Thursday, 6 February 2014

Close your Eyes and Remember: Folk Myth or Scientific Fact?

“Close your eyes and remember” is likely a phrase that you have heard before. To some, closing your eyes to remember information or events may be considered intuitive, while to others, the idea may simply resemble some mythical folk statement that could not possibly be true. Either way, you have hopefully started to wonder yourself whether or not eye-closure really can benefit your memory, and if it can, why such a phenomenon occurs. With that in mind, let’s get to what the scientific literature has to say on the subject.

Starting with a general overview, it is often found that eye-closure can indeed benefit a person’s ability to remember both visual and auditory details of events. As to why what is termed the “eye-closure effect” occurs, scientists usually employ what is known as the cognitive load hypothesis in their explanation. The cognitive load hypothesis, which is grounded in Glenberg’s (1997) account of embedded cognition, says that eye-closure helps improve memory by freeing cognitive resources that normally would have been used to monitor the environment (Vredevelt et al, 2011). Put simply; when you close your eyes, your brain is receiving less incoming information, and thus is able to devote more of its processing capabilities towards other tasks, which in this case would be memory. Those with pessimistic views of the eye-closure effect however, would state (after reading the literature) that these findings were only obtained in lab settings, and thus are not generalizable to read world scenarios. Luckily enough, recent research at the University of York tackles just this issue.

            In this study, Vredevelt and Penrod (2013) looked at whether memory for a forensically relevant live event was influenced by both eye-closure condition (i.e. eyes open or closed) and location (i.e. inside or outside) at the time of the subsequent interview about the event. In the experiment, 96 students witnessed a staged verbal altercation between two confederates. After witnessing this altercation, participants were interviewed about the events they just witnessed in one of two locations: the sidewalk next to a busy street, or inside a quiet corridor. The interview consisted of both a free recall (i.e. tell me everything you remember about the event) and a cued recall (i.e. “what did the male say” or “who started the argument”) questions. During the interview, the participants were instructed to either keep their eyes open or to keep their eyes closed.

            For free recall conditions, it was found that overall, those who closed their eyes (in comparison to those who kept their eyes open) reported more correct and detailed information in both visual and auditory modalities. Furthermore, these increases in recall were not accompanied by decreases in overall testimonial accuracy (i.e., they did not report more correct answers because they gave more responses, correct or incorrect, in general). One caveat of these findings however, was that these benefits were only significant in the quieter, inside interview condition (vs. the noisier outside viewing condition). For the cued recall condition, it was found that participants who closed their eyes reported more detailed information with regards to only the visual aspects of the witnessed event, an improvement that was again accompanied by no decreases in overall testimonial accuracy.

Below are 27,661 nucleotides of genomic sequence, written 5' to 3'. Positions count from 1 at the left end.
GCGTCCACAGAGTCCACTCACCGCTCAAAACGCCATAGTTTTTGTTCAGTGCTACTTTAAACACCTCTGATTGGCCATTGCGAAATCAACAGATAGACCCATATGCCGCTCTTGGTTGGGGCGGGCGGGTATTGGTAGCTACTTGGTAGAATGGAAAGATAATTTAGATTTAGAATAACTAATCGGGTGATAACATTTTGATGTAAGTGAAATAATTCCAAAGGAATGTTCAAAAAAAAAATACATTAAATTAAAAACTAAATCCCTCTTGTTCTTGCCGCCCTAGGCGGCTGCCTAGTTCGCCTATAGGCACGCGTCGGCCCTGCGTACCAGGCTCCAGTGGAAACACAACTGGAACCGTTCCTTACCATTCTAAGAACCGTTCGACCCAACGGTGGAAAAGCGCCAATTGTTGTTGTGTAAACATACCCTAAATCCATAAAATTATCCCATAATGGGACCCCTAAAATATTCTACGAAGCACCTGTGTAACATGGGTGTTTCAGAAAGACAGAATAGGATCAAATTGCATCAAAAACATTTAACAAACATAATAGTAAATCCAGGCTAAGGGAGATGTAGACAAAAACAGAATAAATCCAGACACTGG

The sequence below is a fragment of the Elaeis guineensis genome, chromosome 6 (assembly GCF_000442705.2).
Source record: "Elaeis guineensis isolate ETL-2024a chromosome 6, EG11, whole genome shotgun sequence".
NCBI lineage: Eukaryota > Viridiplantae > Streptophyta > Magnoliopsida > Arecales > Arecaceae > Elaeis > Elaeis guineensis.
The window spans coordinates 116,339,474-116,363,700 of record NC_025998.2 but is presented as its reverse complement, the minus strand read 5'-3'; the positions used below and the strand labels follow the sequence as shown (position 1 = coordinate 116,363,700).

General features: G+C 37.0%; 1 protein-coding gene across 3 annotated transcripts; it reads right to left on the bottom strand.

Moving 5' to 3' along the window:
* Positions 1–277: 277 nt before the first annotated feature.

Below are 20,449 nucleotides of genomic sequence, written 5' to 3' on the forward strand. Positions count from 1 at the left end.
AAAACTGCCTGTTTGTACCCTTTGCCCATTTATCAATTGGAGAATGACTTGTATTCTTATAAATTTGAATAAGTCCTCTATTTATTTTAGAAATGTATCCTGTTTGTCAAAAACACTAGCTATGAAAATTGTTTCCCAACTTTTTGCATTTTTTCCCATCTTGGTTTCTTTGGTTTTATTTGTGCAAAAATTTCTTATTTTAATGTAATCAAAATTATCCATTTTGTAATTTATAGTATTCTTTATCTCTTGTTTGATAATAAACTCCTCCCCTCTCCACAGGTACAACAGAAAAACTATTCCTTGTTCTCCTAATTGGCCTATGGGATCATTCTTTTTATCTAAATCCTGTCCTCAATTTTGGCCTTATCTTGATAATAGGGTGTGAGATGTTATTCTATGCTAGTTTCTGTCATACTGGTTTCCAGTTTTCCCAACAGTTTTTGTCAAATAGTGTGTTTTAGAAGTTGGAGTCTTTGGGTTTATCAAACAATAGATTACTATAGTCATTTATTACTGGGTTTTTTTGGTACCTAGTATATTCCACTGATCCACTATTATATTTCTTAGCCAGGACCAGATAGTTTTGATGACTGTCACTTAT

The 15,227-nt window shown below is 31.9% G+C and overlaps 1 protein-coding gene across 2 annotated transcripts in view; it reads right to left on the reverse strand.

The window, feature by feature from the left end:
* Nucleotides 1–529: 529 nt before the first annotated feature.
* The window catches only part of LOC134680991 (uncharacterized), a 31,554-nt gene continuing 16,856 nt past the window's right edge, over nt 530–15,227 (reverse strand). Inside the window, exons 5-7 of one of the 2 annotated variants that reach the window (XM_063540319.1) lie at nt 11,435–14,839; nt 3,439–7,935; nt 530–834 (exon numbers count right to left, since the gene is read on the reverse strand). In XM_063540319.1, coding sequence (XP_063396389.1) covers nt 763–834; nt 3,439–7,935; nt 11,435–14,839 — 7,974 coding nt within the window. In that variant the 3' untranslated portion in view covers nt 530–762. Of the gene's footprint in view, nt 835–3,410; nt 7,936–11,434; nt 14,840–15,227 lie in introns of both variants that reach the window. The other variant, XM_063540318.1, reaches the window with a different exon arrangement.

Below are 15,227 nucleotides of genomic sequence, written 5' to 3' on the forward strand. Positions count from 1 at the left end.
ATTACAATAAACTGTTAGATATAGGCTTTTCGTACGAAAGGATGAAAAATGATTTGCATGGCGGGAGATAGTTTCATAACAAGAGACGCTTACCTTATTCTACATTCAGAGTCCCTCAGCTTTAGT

Close your eyes, you may not have to remember this moment because of it.
            So what do these findings mean for you? For starters, it means that closing your eyes can benefit your memory in real world conditions (especially in free recall). Furthermore, it also suggests that if you are going to try to benefit from closing your eyes to remember, you should try to do so in a quiet, less busy environment (which is consistent with the cognitive load hypothesis, as noisy environment would only create more things for your brain to process). Regarding the practical uses of these findings, a readily apparent application could be police interview strategies. Asking witnesses to close their eyes while they try to freely recall an event is something simple. It requires no complex training and takes no more time than any current measures, yet despite this simplicity, it has the potential to increase both how much the witness recalls, and the detail to which the witness can go into. As far as how this information can benefit you in your daily life, just think of how much frustration you go through when, for example, you lose your keys/phone/other important object. Instead of taking 15 minutes to reacquaint yourself with anxiety, you might consider taking a minute or two of your time to close your eyes and retrace your steps, as it may help you keep your cool and your keys. At the end of the day, the research in this area goes to show that sometimes old sayings can indeed have some merit, and regardless of whether or not you are fully convinced, at least you have another topic to talk about to intrigue your relatives.

-Rylan Waring

Glenberg, A. M. (1997). What memory is for. Behavioral and Brain Sciences, 20, 1–55.           doi:10.1017/S0140525X97000010

Vredeveldt, A., Hitch, G.J., & Baddeley, A.D. (2011). Eyeclosure helps memory by reducing cognitive load and enhancing visualisation. Memory & Cognition, 39, 1253-1263. doi:  10.3758/s13421-011-0098-8.

Vredeveldt, A., & Penrod, S, D. (2013). Eye-closure improves memory for a witnessed event    under naturalistic conditions. Psychology, Crime & Law, 19 (10), 893-905

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